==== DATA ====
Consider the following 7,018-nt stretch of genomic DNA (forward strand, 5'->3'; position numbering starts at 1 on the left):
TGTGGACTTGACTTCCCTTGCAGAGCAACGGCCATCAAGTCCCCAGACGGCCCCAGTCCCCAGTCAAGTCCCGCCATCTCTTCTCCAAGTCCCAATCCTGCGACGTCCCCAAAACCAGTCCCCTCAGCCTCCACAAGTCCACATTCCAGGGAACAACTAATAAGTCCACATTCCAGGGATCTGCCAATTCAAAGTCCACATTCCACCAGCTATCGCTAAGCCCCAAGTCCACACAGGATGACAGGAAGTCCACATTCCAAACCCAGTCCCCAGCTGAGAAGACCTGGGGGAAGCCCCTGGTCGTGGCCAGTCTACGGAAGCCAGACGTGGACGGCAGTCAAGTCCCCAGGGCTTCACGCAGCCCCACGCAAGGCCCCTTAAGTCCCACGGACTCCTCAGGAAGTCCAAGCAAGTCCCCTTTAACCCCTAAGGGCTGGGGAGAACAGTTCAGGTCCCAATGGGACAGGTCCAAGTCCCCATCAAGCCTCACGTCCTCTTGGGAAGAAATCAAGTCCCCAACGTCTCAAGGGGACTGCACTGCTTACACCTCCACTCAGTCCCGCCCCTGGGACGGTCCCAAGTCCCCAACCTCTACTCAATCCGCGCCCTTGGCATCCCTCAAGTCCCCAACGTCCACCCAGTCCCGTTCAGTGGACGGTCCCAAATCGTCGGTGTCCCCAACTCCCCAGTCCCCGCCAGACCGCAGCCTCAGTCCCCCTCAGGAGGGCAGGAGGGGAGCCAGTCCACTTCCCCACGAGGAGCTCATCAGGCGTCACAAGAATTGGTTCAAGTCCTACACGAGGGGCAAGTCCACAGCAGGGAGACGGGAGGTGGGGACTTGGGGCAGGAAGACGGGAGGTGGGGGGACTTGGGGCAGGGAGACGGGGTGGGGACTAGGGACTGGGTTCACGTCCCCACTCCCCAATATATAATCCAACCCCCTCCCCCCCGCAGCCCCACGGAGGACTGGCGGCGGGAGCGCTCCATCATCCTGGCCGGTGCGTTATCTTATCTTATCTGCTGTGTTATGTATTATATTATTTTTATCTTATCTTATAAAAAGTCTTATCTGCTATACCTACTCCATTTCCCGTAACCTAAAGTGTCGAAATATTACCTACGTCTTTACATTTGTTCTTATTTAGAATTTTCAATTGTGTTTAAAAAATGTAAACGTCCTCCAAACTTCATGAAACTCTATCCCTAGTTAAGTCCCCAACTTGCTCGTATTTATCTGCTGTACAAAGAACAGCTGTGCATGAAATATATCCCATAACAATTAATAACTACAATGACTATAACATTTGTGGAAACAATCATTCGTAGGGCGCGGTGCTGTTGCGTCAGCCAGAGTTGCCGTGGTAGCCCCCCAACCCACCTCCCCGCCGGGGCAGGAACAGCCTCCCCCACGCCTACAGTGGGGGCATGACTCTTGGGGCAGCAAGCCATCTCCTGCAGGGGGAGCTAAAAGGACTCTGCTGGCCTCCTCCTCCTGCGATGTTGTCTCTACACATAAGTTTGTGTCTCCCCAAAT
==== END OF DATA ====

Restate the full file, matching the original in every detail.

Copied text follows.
Consider the following 7,018-nt stretch of genomic DNA (forward strand, 5'->3'; position numbering starts at 1 on the left):
TGTGGACTTGACTTCCCTTGCAGAGCAACGGCCATCAAGTCCCCAGACGGCCCCAGTCCCCAGTCAAGTCCCGCCATCTCTTCTCCAAGTCCCAATCCTGCGACGTCCCCAAAACCAGTCCCCTCAGCCTCCACAAGTCCACATTCCAGGGAACAACTAATAAGTCCACATTCCAGGGATCTGCCAATTCAAAGTCCACATTCCACCAGCTATCGCTAAGCCCCAAGTCCACACAGGATGACAGGAAGTCCACATTCCAAACCCAGTCCCCAGCTGAGAAGACCTGGGGGAAGCCCCTGGTCGTGGCCAGTCTACGGAAGCCAGACGTGGACGGCAGTCAAGTCCCCAGGGCTTCACGCAGCCCCACGCAAGGCCCCTTAAGTCCCACGGACTCCTCAGGAAGTCCAAGCAAGTCCCCTTTAACCCCTAAGGGCTGGGGAGAACAGTTCAGGTCCCAATGGGACAGGTCCAAGTCCCCATCAAGCCTCACGTCCTCTTGGGAAGAAATCAAGTCCCCAACGTCTCAAGGGGACTGCACTGCTTACACCTCCACTCAGTCCCGCCCCTGGGACGGTCCCAAGTCCCCAACCTCTACTCAATCCGCGCCCTTGGCATCCCTCAAGTCCCCAACGTCCACCCAGTCCCGTTCAGTGGACGGTCCCAAATCGTCGGTGTCCCCAACTCCCCAGTCCCCGCCAGACCGCAGCCTCAGTCCCCCTCAGGAGGGCAGGAGGGGAGCCAGTCCACTTCCCCACGAGGAGCTCATCAGGCGTCACAAGAATTGGTTCAAGTCCTACACGAGGGGCAAGTCCACAGCAGGGAGACGGGAGGTGGGGACTTGGGGCAGGAAGACGGGAGGTGGGGGGACTTGGGGCAGGGAGACGGGGTGGGGACTAGGGACTGGGTTCACGTCCCCACTCCCCAATATATAATCCAACCCCCTCCCCCCCGCAGCCCCACGGAGGACTGGCGGCGGGAGCGCTCCATCATCCTGGCCGGTGCGTTATCTTATCTTATCTGCTGTGTTATGTATTATATTATTTTTATCTTATCTTATAAAAAGTCTTATCTGCTATACCTACTCCATTTCCCGTAACCTAAAGTGTCGAAATATTACCTACGTCTTTACATTTGTTCTTATTTAGAATTTTCAATTGTGTTTAAAAAATGTAAACGTCCTCCAAACTTCATGAAACTCTATCCCTAGTTAAGTCCCCAACTTGCTCGTATTTATCTGCTGTACAAAGAACAGCTGTGCATGAAATATATCCCATAACAATTAATAACTACAATGACTATAACATTTGTGGAAACAATCATTCGTAGGGCGCGGTGCTGTTGCGTCAGCCAGAGTTGCCGTGGTAGCCCCCCAACCCACCTCCCCGCCGGGGCAGGAACAGCCTCCCCCACGCCTACAGTGGGGGCATGACTCTTGGGGCAGCAAGCCATCTCCTGCAGGGGGAGCTAAAAGGACTCTGCTGGCCTCCTCCTCCTGCGATGTTGTCTCTACACATAAGTTTGTGTCTCCCCAAAT